Broadly, for an arrangement to be entered in the course of ordinary family or commercial dealing, the purpose of the arrangement should be to achieve normal family or commercial objectives.

    Whether a particular agreement constitutes an 'ordinary family or commercial dealing' (which is not defined), and is therefore not a reimbursement agreement for the purposes of section 100A, depends on all of the relevant facts. The courts have made it clear that the exclusion must be considered having regard to all of the steps comprising the reimbursement agreement – not merely components of it.

    An agreement will not necessarily be considered to have been entered into in the course of an ordinary family dealing merely because all of the entities involved are members of the same ‘family group’. Conversely, an arrangement can still achieve normal commercial objectives in the absence of dealing at arm's length or market value.

    Features indicating that a dealing is not an ordinary family or commercial dealing may include:

    • the presence of artificial or contrived features in an arrangement or part of the arrangement, taking into account the complexity or way in which it was carried out
    • circumstances or conduct that is inconsistent with the legal or economic consequences of the beneficiary's entitlement such that 
      • it appears unlikely that the beneficiaries will receive their entitlements when the 
        • assets or funds representing the entitlement are purportedly lent to others without any intention of being returned or repaid
        • funds representing the entitlement are invested in ways inconsistent with the entitlement
        • funds representing the entitlement are dealt with in a way that is inconsistent with the beneficiary’s right to demand the entitlement
         
      • beneficiaries are not compensated for being kept ‘out of the money’ (for example, by way of interest, although interest-free loans may, depending on the cultural and other family circumstances, qualify as ordinary dealings)
      • beneficiaries are not informed of their entitlements
      • where income entitlements have actually been paid to the beneficiary, amounts were subsequently returned, or other benefits or services were provided, by way of gift or otherwise to another person (such as the trustee, another beneficiary or an associate, whether by the beneficiary or the trustee either independently or under a power of attorney)
      • income entitlements have not been remitted to the beneficiary, and the reasons given are false having regard to the reasons given for the purported distribution
       
    • the proportion of the trust net income distributed to the beneficiary as compared to other beneficiaries
    • the relationship between the beneficiary, settlor, trustee and default beneficiaries.

    Entitlements from 1 July 2022

    Draft Practical Compliance Guideline PCG 2022/D1 Section 100A reimbursement agreements – ATO compliance approach sets out our proposed compliance approach in relation to beneficiary entitlements conferred on or after 1 July 2022.

    Entitlements before 1 July 2022

    For beneficiary entitlements conferred before 1 July 2022, the administrative position outlined in Trust taxation – reimbursement agreement (July 2014) will continue to apply.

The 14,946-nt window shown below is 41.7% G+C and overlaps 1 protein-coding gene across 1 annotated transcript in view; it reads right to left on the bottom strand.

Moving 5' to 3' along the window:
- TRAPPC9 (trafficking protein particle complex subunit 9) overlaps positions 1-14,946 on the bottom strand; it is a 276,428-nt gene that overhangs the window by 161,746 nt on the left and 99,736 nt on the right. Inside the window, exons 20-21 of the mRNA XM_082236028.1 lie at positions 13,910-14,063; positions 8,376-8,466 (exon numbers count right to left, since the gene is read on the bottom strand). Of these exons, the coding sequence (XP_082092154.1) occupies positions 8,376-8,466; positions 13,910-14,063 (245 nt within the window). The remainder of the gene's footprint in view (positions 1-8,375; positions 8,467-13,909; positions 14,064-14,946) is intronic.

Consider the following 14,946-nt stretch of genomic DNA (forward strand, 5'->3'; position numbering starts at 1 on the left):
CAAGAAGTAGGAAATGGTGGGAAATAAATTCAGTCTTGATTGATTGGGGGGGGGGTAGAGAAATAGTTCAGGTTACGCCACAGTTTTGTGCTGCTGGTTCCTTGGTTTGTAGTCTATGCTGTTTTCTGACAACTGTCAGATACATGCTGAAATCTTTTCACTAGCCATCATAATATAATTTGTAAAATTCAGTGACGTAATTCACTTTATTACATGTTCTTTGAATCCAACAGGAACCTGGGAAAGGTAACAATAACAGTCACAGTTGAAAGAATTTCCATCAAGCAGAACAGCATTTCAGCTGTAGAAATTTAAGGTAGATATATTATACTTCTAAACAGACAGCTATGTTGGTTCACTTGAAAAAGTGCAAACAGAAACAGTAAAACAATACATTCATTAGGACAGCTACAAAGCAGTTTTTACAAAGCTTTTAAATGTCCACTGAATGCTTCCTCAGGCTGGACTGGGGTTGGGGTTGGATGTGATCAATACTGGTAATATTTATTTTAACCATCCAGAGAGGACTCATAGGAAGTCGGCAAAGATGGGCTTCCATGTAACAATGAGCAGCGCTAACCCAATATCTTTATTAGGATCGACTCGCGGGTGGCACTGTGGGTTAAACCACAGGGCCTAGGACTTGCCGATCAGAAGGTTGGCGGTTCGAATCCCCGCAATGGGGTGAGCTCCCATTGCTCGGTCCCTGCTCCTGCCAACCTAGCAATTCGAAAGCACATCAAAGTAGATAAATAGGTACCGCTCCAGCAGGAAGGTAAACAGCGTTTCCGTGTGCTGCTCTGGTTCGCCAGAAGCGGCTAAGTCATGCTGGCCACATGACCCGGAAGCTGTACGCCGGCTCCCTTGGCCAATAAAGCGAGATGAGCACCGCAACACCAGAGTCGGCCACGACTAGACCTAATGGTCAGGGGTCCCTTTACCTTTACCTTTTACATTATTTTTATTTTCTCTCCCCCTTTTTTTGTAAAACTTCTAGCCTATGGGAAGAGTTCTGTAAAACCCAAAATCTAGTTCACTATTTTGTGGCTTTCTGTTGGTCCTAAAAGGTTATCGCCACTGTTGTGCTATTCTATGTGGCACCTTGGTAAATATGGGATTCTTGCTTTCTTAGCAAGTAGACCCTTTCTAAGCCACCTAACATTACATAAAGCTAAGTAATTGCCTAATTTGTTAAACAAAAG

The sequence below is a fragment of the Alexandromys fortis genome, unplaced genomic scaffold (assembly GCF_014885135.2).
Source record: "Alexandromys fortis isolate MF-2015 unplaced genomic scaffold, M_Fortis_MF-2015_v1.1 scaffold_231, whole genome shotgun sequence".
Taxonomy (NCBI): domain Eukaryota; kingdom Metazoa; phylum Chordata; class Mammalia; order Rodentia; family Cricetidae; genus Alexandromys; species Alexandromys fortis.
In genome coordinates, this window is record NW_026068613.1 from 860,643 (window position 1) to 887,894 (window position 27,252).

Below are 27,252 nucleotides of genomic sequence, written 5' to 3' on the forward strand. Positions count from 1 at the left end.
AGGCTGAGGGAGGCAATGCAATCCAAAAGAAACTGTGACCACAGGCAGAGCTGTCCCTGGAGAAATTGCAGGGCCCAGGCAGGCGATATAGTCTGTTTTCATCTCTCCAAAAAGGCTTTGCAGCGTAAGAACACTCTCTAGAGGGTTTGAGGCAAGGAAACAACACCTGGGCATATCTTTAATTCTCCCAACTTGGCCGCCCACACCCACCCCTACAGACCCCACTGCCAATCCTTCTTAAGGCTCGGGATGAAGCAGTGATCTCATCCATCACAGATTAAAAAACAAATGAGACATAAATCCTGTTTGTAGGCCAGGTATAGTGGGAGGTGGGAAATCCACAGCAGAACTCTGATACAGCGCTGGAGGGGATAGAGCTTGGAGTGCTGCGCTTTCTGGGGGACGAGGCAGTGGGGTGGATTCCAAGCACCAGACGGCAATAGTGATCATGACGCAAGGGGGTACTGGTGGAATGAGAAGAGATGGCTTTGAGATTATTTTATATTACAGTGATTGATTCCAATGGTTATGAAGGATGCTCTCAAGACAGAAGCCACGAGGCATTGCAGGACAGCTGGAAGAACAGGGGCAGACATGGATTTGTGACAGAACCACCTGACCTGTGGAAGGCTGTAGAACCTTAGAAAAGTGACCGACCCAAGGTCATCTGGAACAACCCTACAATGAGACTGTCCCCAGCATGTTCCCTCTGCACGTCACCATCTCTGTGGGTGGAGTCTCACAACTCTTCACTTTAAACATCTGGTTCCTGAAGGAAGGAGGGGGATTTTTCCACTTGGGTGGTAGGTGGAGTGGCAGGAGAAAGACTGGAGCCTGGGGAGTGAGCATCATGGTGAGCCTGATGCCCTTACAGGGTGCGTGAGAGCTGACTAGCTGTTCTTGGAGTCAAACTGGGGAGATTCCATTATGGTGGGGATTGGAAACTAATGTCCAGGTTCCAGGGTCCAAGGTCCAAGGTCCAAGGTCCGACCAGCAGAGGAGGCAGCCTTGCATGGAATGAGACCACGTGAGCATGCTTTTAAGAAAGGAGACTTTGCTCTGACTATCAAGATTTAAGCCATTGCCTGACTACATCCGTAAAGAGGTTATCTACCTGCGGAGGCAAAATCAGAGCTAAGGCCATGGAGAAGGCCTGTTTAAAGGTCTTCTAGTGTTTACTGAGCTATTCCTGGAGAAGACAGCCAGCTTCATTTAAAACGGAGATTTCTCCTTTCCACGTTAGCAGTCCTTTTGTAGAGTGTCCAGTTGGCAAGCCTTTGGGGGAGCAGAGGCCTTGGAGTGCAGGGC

See further guidance for registered tax agents and trustees dealing with trust distributions in Managing section 100A for the 2021–22 income year.

    Other integrity provisions

    You might also need to consider whether the following integrity provisions apply to an arrangement, and their potential interaction with section 100A:

    • where the beneficiary is a tax-exempt entity – sections 100AA and 100AB or Division 9C of Part III of the ITAA 1936
    • where the beneficiary is both under a legal disability and a prescribed person, and the assessable income may be excepted trust income – section 102AG of the ITAA 1936 which deals with income of a beneficiary under 18 years old, subject to specific exceptions
    • where the beneficiary is a private company – Division 7A of Part III of the ITAA 1936
    • where the beneficiary has either tax losses or excessive deductions – Division 175 of the Income Tax Assessment Act 1997 (ITAA 1997) for corporate beneficiaries and Division 270 of Schedule 2F of the ITAA 1936 for trustee beneficiaries
    • where a present entitlement or distribution is made from a family trust or an interposed entity to someone outside the family group – Division 271 of Schedule 2F of the ITAA 1936
    • where the beneficiary is a superannuation entity – the non-arm’s length income rules in section 295-550 of the ITAA 1997
    • Part IVA of the ITAA 1936 (see Taxation Determination TD 2005/34, which outlines an arrangement where Part IVA rather than section 100A would apply). Similarly, Part IVA was applied in Hart v FCT [2018] FCAFC 61 to an arrangement involving the interposition of a series of trusts that appeared to serve no commercial purposes other than to avoid the application of section 100A
    • Trust Recoupment Tax Assessment Act 1985 – which applies to schemes designed to circumvent the operation of section 100A
    • Crimes (Taxation Offences) Act 1980 – which provides for certain offences in respect of transactions undertaken to secure the non-payment of tax by a trustee.
      Last modified: 22 Jun 2022QC 41167